ANALYSIS: Masculinity and Monstrous Fatherhood in THE SHINING

“Monsters are real. Ghosts are too. They live inside of us, and sometimes, they win.”

Stephen King, The Shining

When thinking of bad fathers, we might immediately recall the lunacy of Jack Torrance (Jack Nicholson) in Stanley Kubrick’s adaptation of Stephen King’s The Shining (1980): breaking through the door with his axe, shouting “Here’s Johnny” as he attempts to murder both his wife and son.

The set up leading to that act of violence sees Jack lose his job and take a position over winter at the remote Overlook Hotel, accompanied by his wife Wendy (Shelley Duvall) and son Danny (Danny Lloyd). However, as Dale Bailey notes in Unmanned by the American Dream: Stephen King’s The Shining, Jack is soon driven by his demons, both inherited and self-created. By the film’s end he becomes deranged and determined to kill his family: the epitome of a bad father.

The Failed Breadwinner

“The world’s a hard place, Danny. It don’t care. It don’t hate you and me, but it don’t love us, either. Terrible things happen in the world, and they’re things no one can explain.”

Stephen King, The Shining

Jack’s failure to achieve success at the breadwinner model is part of the reason why he fails at fatherhood. At first glance, the Torrance’s appear to be a perfect family – but it soon becomes evident that each member is unhappy.

Figure 1. Jack Torrance (Jack Nicholson) at his interview to take up the role as caretaker of The Overlook Hotel.

When Jack is fired from his respectable job as an English professor, his family is driven to financial hardship. Steven Bruhm rightly asks in ‘Stephen King’s Queer Gothic’ what greater horror could we imagine than the white, middle-class, American family man – Jack Torrance, unemployed English professor turned caretaker? (469). It is a fall from grace, indeed. The pressure that is often put on fathers as breadwinners can be extremely tough. There was (and still is) a societal expectation that they must do all they can for their families without complaining.  After his job loss, Jack starts to drink more as a form as escapism from the burdens of his life. I believe this is the reason that by the film’s middle, and certainly its end, Jack Torrance becomes one of the worst fathers in the history of film – he no longer upholds these ideals and gives in to his suppressed rage at being a failure.

The Monstrous Father

“You’re not my daddy. […] And if there’s a little bit of my daddy left inside you, he knows they lie here. Everything is a lie and a cheat. […] You’re it, not my daddy. You’re the hotel. […] Go on and hit me. But you’ll never get what you want from me.”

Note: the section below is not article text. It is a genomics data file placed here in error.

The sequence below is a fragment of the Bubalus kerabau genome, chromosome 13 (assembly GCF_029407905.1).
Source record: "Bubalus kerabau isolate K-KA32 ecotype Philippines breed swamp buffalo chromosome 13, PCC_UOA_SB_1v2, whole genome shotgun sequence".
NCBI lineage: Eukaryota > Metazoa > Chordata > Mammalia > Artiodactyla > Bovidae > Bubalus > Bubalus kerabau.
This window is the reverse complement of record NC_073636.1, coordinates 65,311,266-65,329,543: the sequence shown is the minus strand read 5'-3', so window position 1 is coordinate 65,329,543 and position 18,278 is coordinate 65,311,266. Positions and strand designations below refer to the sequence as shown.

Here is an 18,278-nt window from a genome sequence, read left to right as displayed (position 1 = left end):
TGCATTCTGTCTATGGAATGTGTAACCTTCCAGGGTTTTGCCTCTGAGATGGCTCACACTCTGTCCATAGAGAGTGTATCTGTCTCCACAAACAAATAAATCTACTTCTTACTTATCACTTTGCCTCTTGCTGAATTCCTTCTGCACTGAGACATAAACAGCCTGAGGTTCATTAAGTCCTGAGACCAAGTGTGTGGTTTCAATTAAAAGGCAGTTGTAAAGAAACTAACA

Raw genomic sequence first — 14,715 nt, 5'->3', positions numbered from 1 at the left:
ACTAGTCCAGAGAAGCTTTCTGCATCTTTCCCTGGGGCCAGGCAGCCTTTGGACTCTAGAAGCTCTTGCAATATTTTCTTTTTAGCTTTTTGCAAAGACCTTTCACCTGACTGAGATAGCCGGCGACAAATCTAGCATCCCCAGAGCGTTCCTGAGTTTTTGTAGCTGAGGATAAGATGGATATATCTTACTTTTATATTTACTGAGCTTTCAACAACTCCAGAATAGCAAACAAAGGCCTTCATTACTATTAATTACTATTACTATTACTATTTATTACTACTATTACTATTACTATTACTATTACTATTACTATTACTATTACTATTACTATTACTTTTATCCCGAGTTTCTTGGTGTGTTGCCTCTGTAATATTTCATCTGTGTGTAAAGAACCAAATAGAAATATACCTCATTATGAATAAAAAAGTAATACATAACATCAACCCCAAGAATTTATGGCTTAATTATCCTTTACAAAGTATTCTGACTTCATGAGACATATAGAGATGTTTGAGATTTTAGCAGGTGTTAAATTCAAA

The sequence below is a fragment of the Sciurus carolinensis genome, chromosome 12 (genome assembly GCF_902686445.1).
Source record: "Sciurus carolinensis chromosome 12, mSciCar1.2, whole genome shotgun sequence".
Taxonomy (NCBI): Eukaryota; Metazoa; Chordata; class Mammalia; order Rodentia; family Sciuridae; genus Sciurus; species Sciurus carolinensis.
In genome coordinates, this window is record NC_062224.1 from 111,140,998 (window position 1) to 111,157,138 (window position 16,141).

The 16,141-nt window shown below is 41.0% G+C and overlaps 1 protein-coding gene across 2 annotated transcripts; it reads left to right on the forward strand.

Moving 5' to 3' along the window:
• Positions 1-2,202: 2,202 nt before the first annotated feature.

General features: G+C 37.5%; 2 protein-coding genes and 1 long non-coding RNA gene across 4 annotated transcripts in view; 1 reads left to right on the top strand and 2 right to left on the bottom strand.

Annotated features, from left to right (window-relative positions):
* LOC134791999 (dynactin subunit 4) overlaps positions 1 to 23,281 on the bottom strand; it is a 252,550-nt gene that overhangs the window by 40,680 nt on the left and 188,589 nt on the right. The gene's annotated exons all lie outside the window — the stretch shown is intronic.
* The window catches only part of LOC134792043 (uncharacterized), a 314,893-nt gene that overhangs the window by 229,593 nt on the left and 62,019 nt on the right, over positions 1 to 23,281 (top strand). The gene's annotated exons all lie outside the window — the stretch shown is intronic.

Stephen King, The Shining
Figure 2. Hack speaks to his son, Danny.

Jack is a monstrous father because he physically abused his son. In the novel, when Danny states that Jack is “not his daddy”, it shows Danny finally confronting his father after a period of abuse. King’s novel describes how in a drunken rage, Jack broke his son’s arm:

“He had whirled Danny around to spank him, his big adult fingers digging into the scant meat of the boy’s forearm, meeting around it in a closed fist, and the snap of the breaking bone had not been loud, not loud, but it had been very loud, HUGE, but not loud” (18).

In the film Wendy talks to the child psychiatrist, letting slip that Jack accidently dislocated Danny’s arm because he “had been drinking and was not in the greatest mood that night”.  This detail is in both the book and the film, reinforcing Jack’s failure as a father. The patriarch is supposed to guide and protect the family, not harm them. Jack displays some guilt towards hurting Danny when he confesses that breaking Danny’s arm had been a ‘terrible thing’ (258). Never fully receiving forgiveness from Wendy for breaking their son’s arm constantly plagues Jack’s mind. When speaking to Lloyd in the bar scene he says:

“That bitch [Wendy], for as long as I live, she’ll never let me forget what happened. I did hurt him once okay. It was an accident, completely unintentional, and it was three goddamn years ago”.

This statement reinforces that Jack feels that his efforts to make it up to his son have been in vain. He seems to feel an immense amount of pressure because he was never fully forgiven for something he feels “was an accident”. I believe that Jack intentionally meant to hurt Danny under the excuse of having too much to drink: Jack’s monstrousness as a father then is the fact that he knows that he hurt Danny in the past, and by the films end still tries to kill him and Wendy; his true nature revealed.